After nearly two years of rigorous amendments and debate about the government of the region, this week the citizens of The Communist Bloc voted unanimously in a non-binding poll to hold a Constitutional Convention and rewrite the current Constitution of the Bloc. The reason? A change in political climate and the seemingly never-ending stream of amendments. Many also cite a desire to distance the Bloc from it’s Zennyist past, a complex and conflictual time in the region’s history. All in all, the Convention seems to be an indicator of a boost to regional activity and the possible birth of a new regional government altogether.
The September Revolution and The History of People’s Republic Government
In 2016, former First Republic President and Former People’s Republic General Secretary, Zenny Winter, held what is known to the Bloc as the September Revolution; a massive political upheaval that led to the establishment of a one-party three-branch presidential republic. Throughout the existence of this system, a seemingly eternal debate raged between those against the One Party System (OPS) and those for a No-Party System (NPS), which later evolved into a faction for a Multi-Party System (MPS). Up until 2017, this system largely remained in tact, with Zennyist hardliners continuing to stress the ideas of the former General Secretary (who had since left the region) and resisting the change from the MPS supporters. That is, until the election of General Secretary Martyn Kiryu, a noted and vocal Anarchist member of the Bloc, and the election of numerous MPS supporters to the Bloc legislature/Central Committee (CC).
Upon election, General Secretary Kiryu and his allies in the Bloc CC began working and eventually passing amendments to the Constitution that allowed for multiple parties. From there, a series of libertarian socialist-esque reforms and amendments were passed from the end of 2017 to the end of 2018. Many of these included giving citizens the power of veto, the creation of recallable delegates, and eventually the implementation of direct democracy in the Bloc. In short, by the end of 2018, the People’s Republic government was completely unrecognizable from its formation in 2016. With recent the proposal of the 30th Amendment, calls arose to rewrite the entire document at once rather than pass dozens of amendments to slowly dismantle the Zennyist structures that no longer agreed with the now largely libertarian TCB population.
The Constitutional Convention: Who, How, When, Where?
Who and When?
The Constitutional Convention promises to be one of the biggest events in TCB history, one that stands to bolster activity, involve new members, and redefine the region as a whole. However, questions have been raised if the level of activity needed to sustain the Convention is possible. After all, we are only human and things do naturally become less interesting as time drags on. Different solutions have been raised to combat this possible problem. One of them, includes electing a Constituent Assembly to draft the Constitution on behalf of the people, and then pass it over to the citizenry to approve said document. While it is unclear if this will come to pass, what we do know is that a bill is soon to be proposed to the citizens outlining the process, schedule, and even the means by which the Constitution will be drafted (including if it will be done by an elected body) before the Convention begins. So far, Bloc notables like Former GS Trabardia and current GS Nathaniel Penrose are in support of a Constituent Assembly, while notables such as former GS M.M. and former GS Lil’Stapler seem to stand against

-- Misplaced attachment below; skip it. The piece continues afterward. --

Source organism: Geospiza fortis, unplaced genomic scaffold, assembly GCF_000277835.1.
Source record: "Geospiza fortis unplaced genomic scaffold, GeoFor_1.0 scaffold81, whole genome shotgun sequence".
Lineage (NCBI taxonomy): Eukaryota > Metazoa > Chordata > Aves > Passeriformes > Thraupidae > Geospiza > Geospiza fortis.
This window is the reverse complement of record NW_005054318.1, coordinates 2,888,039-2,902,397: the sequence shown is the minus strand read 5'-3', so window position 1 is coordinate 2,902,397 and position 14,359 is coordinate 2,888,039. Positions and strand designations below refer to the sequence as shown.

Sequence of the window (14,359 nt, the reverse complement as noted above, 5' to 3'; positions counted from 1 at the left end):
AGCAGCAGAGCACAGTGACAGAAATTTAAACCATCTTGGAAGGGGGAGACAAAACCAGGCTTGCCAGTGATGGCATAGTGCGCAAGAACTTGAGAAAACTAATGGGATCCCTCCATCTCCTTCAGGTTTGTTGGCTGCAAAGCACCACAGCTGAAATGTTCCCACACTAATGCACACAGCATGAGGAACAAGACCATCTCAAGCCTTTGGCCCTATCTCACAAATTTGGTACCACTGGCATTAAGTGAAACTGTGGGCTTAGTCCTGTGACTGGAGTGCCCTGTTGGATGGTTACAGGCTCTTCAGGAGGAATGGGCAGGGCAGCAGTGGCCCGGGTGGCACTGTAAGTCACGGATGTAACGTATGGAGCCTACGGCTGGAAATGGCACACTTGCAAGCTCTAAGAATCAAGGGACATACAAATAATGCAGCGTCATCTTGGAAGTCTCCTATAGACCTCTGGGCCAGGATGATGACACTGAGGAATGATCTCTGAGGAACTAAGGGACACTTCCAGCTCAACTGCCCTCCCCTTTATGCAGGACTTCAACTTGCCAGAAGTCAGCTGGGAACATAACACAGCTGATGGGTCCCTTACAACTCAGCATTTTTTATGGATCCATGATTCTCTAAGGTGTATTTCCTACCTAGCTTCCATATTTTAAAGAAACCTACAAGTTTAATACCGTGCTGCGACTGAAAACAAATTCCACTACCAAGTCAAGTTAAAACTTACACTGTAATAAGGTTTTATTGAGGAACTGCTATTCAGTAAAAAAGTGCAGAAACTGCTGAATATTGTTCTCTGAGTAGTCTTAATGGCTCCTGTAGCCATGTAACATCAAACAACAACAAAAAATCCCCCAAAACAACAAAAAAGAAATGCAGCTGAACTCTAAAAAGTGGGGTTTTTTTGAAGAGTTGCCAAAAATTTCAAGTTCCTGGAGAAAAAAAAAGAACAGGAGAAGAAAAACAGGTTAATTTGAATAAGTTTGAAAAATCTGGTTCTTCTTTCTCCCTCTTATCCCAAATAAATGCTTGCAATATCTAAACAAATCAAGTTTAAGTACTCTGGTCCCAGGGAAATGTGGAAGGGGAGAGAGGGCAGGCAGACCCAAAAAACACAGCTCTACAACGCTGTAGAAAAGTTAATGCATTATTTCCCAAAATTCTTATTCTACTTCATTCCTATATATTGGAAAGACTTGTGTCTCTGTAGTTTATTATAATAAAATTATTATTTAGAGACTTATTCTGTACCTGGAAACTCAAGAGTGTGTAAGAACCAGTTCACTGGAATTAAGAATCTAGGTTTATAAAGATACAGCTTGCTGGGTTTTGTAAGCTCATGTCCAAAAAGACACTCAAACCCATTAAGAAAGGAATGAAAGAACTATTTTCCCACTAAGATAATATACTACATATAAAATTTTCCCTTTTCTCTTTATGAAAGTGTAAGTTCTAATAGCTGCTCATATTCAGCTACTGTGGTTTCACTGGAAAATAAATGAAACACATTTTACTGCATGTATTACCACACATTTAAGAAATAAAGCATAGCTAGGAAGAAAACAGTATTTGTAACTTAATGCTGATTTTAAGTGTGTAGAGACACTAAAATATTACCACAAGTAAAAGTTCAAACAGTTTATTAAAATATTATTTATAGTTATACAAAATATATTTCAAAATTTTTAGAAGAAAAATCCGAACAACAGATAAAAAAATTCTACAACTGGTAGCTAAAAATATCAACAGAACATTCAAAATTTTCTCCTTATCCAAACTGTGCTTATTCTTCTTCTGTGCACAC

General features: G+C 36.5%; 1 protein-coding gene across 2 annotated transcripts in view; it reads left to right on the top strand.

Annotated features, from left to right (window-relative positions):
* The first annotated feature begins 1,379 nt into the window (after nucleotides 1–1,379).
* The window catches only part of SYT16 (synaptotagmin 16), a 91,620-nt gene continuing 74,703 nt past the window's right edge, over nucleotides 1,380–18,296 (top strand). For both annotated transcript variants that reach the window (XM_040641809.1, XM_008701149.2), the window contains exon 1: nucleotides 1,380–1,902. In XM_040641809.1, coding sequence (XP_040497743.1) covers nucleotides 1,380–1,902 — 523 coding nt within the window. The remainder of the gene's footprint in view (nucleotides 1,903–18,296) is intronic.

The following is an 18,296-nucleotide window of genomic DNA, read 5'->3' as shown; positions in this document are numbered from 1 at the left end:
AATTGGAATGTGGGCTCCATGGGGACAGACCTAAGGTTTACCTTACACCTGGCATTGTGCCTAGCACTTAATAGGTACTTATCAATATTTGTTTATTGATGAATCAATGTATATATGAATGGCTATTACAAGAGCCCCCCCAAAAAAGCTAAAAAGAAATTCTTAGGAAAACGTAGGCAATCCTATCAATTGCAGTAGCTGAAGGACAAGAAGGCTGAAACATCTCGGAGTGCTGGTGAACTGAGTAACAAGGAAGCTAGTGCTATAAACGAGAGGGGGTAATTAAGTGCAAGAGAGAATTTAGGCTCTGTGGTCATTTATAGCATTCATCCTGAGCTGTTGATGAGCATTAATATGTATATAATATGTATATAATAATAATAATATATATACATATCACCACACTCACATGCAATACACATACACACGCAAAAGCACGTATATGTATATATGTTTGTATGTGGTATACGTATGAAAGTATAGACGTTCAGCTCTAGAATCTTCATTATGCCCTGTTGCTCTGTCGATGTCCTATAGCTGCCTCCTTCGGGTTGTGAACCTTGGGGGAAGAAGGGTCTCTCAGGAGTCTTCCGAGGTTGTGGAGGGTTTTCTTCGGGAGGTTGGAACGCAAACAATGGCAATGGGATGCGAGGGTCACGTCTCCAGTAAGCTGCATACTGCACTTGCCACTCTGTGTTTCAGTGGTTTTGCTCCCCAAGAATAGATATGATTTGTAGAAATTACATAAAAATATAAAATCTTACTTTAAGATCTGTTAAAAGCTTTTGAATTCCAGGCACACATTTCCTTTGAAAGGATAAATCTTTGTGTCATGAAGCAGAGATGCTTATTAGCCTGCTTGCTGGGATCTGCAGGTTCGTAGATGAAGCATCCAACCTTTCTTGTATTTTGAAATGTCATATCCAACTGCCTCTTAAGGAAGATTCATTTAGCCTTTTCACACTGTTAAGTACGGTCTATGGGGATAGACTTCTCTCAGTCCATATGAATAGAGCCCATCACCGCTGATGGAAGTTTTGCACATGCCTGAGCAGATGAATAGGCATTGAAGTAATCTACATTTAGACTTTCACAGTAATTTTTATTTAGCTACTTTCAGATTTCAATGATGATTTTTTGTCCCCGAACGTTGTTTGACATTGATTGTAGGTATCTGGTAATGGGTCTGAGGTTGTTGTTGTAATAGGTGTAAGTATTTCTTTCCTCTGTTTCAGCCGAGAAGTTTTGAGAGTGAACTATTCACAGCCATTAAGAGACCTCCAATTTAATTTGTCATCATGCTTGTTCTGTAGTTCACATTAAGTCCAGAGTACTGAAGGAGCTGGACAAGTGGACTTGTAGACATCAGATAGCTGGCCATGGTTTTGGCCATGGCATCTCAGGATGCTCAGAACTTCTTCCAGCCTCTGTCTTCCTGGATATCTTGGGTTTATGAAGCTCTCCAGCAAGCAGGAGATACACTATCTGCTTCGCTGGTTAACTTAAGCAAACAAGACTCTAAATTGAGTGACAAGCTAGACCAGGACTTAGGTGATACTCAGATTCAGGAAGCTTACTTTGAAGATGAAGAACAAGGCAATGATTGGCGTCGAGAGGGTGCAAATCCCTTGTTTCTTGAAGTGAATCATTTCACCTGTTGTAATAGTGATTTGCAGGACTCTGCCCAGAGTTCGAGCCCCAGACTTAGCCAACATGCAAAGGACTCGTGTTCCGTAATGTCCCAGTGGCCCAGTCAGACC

With the recent unanimous passage of the vote to hold a Constitutional Convention, the question remains: how will this be implemented? The current plan is to host the event on the TCB forums, and dedicate specific subforms to different sections of the document. From there, a schedule to draft and approve each section of the Constitution will be followed until the entire document is written and ready for ratification.
Now, how does one rewrite the whole basis of the government? Simple, pass it as you would an amendment…one to change not just one section or line, but the whole thing. The current and only legal option is to pass the new Constitution using a 2/3rds majority vote with all citizens, as would any other amendment in TCB.
A New Future for TCB
While it is naturally impossible to see how these events transpire, many in the Bloc have faith that no matter how it goes, the Bloc will gain a new, more effective, and more representative government. TCB and its allies abroad will be looking closely on the developments as the region moves into exhilarating and uncharted waters.